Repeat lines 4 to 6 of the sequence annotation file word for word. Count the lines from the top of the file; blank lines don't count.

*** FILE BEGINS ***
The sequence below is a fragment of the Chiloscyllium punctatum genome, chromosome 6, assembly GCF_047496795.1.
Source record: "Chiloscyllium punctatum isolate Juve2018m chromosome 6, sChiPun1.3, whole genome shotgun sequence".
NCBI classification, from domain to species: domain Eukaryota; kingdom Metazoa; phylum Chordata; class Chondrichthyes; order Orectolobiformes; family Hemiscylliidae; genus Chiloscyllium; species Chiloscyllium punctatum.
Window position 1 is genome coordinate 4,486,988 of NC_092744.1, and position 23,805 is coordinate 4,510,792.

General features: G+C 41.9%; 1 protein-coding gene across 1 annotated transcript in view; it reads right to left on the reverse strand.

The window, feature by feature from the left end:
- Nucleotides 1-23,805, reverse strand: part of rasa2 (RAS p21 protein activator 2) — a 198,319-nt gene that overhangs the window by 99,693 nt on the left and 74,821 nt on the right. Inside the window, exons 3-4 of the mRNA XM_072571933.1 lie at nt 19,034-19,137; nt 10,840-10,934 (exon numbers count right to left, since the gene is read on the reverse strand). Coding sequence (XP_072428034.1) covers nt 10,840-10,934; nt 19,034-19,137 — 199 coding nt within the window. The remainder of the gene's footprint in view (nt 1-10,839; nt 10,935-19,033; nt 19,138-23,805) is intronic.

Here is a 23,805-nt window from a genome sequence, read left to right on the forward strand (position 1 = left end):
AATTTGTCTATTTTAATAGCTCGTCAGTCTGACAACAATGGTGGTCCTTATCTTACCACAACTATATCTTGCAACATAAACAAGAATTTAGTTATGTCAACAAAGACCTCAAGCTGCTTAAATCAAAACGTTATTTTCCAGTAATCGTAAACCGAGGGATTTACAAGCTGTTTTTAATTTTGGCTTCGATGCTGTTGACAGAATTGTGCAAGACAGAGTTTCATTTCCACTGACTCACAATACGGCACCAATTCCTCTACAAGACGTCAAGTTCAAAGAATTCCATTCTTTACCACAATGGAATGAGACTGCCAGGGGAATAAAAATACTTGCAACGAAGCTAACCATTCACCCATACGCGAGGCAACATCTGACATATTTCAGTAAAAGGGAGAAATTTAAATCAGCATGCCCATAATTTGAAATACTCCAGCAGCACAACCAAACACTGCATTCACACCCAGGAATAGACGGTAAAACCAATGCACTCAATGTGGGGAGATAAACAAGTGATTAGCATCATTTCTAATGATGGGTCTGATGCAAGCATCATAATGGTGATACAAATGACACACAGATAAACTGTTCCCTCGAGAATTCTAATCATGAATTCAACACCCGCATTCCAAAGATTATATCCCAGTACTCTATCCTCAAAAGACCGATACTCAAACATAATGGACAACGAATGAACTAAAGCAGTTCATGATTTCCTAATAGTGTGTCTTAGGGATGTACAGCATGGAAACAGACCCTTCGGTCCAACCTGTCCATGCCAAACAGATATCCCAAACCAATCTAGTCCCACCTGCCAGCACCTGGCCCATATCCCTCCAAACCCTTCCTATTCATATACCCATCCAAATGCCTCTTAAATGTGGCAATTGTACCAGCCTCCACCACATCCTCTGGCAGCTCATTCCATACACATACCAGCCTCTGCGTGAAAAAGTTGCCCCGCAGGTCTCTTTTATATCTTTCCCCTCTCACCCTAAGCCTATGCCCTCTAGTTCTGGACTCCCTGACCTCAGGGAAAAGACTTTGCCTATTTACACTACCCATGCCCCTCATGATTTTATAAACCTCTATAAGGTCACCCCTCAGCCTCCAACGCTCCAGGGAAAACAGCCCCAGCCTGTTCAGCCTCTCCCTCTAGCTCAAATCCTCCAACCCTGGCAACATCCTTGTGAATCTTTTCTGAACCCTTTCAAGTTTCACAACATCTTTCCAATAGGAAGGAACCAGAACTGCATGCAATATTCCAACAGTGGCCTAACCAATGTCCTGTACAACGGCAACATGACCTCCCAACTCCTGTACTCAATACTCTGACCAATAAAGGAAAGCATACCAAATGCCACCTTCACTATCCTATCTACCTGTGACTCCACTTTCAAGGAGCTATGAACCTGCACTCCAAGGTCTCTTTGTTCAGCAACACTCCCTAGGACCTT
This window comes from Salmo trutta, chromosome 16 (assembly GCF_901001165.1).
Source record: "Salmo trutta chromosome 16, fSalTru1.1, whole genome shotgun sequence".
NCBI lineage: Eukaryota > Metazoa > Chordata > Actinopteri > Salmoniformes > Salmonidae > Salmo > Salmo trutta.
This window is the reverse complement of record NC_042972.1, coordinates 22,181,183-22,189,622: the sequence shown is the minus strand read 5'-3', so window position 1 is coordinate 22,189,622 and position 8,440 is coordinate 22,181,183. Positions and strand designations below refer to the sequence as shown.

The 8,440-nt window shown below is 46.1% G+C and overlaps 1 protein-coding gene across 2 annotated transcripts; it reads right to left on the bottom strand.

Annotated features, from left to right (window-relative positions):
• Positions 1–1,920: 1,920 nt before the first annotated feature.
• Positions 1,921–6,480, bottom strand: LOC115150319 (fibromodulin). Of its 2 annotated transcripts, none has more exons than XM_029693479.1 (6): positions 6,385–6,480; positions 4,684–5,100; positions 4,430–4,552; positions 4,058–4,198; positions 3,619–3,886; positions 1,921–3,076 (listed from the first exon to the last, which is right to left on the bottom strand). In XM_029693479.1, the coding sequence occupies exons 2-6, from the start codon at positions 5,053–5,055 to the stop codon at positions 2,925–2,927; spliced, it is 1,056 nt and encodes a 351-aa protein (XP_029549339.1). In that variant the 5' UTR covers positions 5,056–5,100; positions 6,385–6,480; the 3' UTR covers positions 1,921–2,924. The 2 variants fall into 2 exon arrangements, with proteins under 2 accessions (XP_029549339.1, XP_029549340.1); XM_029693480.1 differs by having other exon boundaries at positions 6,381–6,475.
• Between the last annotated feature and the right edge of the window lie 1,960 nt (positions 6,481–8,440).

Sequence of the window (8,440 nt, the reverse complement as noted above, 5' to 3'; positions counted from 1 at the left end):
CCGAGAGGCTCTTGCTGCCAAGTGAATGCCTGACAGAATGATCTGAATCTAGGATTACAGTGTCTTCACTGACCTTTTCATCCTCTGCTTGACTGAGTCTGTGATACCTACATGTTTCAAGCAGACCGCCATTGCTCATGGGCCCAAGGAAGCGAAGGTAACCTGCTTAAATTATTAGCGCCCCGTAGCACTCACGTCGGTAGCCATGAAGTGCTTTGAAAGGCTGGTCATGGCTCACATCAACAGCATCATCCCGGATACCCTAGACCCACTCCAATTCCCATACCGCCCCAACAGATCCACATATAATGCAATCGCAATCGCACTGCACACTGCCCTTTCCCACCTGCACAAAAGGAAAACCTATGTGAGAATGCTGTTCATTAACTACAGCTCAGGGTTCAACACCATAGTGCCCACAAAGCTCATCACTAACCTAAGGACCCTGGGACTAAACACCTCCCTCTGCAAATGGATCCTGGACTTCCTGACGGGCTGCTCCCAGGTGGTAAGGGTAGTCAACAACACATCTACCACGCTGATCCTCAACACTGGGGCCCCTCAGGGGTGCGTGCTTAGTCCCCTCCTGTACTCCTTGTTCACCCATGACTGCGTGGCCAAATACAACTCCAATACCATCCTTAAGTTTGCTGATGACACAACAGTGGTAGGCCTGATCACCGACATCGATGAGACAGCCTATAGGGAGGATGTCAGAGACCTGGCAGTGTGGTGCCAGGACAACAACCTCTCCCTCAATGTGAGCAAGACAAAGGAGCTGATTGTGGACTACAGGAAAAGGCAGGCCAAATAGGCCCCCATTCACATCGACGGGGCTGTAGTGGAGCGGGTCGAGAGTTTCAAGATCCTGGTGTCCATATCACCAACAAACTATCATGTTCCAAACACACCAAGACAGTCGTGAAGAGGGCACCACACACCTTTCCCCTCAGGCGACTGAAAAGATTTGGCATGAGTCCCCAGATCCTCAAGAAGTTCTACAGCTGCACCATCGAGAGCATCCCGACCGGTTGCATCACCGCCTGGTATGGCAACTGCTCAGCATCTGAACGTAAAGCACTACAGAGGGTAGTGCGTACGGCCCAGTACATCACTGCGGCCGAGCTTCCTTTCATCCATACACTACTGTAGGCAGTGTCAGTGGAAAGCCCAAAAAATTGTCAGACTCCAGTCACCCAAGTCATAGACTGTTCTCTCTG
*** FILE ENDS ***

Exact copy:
Window position 1 is genome coordinate 4,486,988 of NC_092744.1, and position 23,805 is coordinate 4,510,792.

General features: G+C 41.9%; 1 protein-coding gene across 1 annotated transcript in view; it reads right to left on the reverse strand.

The window, feature by feature from the left end: